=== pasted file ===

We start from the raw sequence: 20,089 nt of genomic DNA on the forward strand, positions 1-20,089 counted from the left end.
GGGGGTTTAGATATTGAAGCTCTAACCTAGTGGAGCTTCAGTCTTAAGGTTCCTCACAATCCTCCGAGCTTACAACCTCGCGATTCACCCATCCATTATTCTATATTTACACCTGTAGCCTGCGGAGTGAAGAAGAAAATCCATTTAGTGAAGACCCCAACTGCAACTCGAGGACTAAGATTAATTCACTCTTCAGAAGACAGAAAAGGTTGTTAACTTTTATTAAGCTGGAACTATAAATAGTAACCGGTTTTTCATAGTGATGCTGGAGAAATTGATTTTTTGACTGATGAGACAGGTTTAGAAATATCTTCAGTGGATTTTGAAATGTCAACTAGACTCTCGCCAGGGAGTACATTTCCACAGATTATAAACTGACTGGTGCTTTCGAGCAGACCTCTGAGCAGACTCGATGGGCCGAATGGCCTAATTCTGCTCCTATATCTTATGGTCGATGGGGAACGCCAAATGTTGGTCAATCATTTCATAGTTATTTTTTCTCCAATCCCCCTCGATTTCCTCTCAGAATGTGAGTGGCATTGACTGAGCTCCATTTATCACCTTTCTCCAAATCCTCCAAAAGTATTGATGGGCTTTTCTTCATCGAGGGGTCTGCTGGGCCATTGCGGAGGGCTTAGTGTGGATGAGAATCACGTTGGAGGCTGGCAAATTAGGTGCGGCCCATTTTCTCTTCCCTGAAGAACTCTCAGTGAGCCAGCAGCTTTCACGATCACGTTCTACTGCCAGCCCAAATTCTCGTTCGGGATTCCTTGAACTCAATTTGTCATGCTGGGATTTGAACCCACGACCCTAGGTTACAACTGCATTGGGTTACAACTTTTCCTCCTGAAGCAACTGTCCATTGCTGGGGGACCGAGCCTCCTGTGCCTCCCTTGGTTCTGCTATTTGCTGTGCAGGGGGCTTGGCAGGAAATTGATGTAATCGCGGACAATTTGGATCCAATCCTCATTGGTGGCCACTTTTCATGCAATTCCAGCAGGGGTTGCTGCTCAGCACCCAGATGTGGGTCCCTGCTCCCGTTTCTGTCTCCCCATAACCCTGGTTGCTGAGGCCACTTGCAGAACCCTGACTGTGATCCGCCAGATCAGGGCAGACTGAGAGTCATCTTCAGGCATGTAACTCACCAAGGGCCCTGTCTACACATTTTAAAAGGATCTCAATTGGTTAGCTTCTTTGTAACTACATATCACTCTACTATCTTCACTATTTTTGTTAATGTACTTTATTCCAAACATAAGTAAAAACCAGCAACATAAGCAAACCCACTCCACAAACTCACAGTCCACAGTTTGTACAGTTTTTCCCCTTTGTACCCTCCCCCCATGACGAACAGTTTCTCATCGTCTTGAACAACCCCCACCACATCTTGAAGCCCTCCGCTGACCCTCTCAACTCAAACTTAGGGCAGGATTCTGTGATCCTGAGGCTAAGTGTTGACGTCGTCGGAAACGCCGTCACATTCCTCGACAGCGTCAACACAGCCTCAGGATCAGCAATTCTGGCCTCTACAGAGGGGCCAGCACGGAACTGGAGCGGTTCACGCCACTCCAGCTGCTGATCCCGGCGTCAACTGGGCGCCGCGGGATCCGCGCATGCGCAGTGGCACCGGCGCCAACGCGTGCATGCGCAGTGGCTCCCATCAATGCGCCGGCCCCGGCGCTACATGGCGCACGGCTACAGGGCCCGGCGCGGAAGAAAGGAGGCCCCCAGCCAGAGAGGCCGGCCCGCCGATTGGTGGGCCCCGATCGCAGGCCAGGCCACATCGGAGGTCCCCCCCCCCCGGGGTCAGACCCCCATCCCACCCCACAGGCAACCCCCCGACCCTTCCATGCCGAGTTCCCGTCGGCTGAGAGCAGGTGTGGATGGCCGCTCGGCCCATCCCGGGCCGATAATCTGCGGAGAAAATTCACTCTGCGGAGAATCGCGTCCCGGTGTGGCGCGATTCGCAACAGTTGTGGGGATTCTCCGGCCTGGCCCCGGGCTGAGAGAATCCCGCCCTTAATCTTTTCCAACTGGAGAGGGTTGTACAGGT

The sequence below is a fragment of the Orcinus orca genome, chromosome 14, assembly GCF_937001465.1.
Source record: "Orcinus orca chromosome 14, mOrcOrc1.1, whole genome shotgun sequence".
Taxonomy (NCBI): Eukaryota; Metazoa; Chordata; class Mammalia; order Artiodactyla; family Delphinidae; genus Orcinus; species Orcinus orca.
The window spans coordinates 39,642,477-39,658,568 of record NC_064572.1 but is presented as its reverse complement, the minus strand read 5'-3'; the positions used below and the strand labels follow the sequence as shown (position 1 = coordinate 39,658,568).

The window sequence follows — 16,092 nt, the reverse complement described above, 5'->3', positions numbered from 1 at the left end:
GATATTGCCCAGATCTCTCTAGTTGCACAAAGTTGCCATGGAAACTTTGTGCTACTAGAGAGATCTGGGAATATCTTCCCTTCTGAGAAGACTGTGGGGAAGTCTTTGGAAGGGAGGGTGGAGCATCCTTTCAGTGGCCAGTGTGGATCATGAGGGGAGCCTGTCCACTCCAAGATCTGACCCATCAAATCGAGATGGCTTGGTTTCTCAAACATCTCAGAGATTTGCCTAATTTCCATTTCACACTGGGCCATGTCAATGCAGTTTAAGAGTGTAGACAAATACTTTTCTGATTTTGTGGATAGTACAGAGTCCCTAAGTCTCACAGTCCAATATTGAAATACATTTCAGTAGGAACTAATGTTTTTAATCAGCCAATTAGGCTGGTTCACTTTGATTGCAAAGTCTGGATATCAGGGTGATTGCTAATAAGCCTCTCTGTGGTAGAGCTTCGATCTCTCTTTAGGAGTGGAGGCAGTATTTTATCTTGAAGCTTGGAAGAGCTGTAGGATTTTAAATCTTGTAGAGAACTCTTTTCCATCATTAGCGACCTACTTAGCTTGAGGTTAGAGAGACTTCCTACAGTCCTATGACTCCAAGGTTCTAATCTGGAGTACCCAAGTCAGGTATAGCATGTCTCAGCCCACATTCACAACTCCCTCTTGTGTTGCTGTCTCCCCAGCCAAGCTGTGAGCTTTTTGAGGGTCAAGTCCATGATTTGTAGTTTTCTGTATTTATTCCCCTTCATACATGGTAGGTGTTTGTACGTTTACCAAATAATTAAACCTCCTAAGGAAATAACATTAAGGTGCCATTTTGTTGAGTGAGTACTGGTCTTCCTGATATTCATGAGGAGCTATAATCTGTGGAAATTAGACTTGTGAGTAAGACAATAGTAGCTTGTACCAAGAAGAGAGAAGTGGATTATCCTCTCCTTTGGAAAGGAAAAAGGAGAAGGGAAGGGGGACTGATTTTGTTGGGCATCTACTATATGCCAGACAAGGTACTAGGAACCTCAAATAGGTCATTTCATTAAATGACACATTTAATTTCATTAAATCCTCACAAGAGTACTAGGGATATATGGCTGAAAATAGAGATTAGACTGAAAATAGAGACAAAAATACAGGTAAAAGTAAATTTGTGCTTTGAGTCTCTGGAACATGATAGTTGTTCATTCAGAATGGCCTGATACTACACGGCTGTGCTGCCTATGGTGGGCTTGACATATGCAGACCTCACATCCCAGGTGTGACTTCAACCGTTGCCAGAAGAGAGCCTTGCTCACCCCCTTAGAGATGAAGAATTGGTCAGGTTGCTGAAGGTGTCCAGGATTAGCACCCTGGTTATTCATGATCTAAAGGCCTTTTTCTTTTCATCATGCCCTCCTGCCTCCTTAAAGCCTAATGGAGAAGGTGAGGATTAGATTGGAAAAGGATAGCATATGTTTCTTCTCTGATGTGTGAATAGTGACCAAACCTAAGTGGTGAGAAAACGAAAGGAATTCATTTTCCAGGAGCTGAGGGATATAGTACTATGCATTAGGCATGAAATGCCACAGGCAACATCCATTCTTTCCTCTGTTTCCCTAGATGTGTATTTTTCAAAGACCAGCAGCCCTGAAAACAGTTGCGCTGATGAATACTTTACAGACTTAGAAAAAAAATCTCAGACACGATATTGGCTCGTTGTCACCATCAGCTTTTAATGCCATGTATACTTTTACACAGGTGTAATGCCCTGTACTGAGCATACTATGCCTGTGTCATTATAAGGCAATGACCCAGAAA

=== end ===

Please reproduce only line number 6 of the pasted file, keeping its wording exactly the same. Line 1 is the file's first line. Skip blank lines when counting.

The window spans coordinates 39,642,477-39,658,568 of record NC_064572.1 but is presented as its reverse complement, the minus strand read 5'-3'; the positions used below and the strand labels follow the sequence as shown (position 1 = coordinate 39,658,568).